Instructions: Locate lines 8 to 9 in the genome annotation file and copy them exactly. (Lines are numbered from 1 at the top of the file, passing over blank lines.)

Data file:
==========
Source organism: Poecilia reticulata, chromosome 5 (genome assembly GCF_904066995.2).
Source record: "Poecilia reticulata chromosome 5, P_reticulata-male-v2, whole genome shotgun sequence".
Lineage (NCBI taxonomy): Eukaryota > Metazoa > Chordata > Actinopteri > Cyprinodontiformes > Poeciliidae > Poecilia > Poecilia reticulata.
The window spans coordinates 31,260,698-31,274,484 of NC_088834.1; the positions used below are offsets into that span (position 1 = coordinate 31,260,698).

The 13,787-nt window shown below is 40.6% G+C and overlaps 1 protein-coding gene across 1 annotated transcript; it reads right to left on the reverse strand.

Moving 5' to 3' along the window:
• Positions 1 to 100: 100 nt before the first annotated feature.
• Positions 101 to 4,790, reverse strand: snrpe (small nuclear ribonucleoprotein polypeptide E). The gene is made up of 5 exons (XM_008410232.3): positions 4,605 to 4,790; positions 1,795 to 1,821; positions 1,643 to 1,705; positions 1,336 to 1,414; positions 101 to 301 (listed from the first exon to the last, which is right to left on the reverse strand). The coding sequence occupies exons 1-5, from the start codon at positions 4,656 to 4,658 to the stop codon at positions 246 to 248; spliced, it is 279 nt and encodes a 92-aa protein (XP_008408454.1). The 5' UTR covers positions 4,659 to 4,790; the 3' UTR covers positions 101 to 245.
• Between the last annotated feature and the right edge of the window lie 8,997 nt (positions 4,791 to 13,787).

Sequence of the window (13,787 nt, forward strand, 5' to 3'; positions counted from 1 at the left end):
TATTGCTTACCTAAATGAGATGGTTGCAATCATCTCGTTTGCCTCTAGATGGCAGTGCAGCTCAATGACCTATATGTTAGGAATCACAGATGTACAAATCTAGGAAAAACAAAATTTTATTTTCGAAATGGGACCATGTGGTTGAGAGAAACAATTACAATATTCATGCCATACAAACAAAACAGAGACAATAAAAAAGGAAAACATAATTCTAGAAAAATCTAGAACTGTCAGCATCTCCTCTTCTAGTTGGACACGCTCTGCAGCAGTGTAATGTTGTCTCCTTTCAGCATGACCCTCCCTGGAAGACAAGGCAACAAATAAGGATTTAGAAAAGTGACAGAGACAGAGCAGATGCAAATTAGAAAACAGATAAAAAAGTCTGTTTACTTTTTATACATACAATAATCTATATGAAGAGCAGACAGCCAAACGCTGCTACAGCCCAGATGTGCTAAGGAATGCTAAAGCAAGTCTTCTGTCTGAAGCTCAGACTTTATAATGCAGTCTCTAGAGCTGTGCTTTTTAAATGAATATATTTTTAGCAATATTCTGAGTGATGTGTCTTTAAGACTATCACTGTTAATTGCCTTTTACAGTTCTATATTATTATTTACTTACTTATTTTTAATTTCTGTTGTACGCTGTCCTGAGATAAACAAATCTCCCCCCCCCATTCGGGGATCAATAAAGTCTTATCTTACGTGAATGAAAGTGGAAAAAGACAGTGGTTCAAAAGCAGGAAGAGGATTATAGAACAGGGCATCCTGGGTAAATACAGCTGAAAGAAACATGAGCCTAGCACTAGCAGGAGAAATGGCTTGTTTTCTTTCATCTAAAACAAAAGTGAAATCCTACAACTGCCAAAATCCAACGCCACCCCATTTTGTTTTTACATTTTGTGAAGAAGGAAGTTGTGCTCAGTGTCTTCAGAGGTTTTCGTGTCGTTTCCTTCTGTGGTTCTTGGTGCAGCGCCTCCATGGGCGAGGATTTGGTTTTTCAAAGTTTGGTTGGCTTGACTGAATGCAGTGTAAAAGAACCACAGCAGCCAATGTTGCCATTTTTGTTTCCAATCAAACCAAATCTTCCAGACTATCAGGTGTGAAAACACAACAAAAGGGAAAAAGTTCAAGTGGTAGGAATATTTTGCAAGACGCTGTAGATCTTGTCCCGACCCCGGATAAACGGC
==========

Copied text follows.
• Positions 101 to 4,790, reverse strand: snrpe (small nuclear ribonucleoprotein polypeptide E). The gene is made up of 5 exons (XM_008410232.3): positions 4,605 to 4,790; positions 1,795 to 1,821; positions 1,643 to 1,705; positions 1,336 to 1,414; positions 101 to 301 (listed from the first exon to the last, which is right to left on the reverse strand). The coding sequence occupies exons 1-5, from the start codon at positions 4,656 to 4,658 to the stop codon at positions 246 to 248; spliced, it is 279 nt and encodes a 92-aa protein (XP_008408454.1). The 5' UTR covers positions 4,659 to 4,790; the 3' UTR covers positions 101 to 245.
• Between the last annotated feature and the right edge of the window lie 8,997 nt (positions 4,791 to 13,787).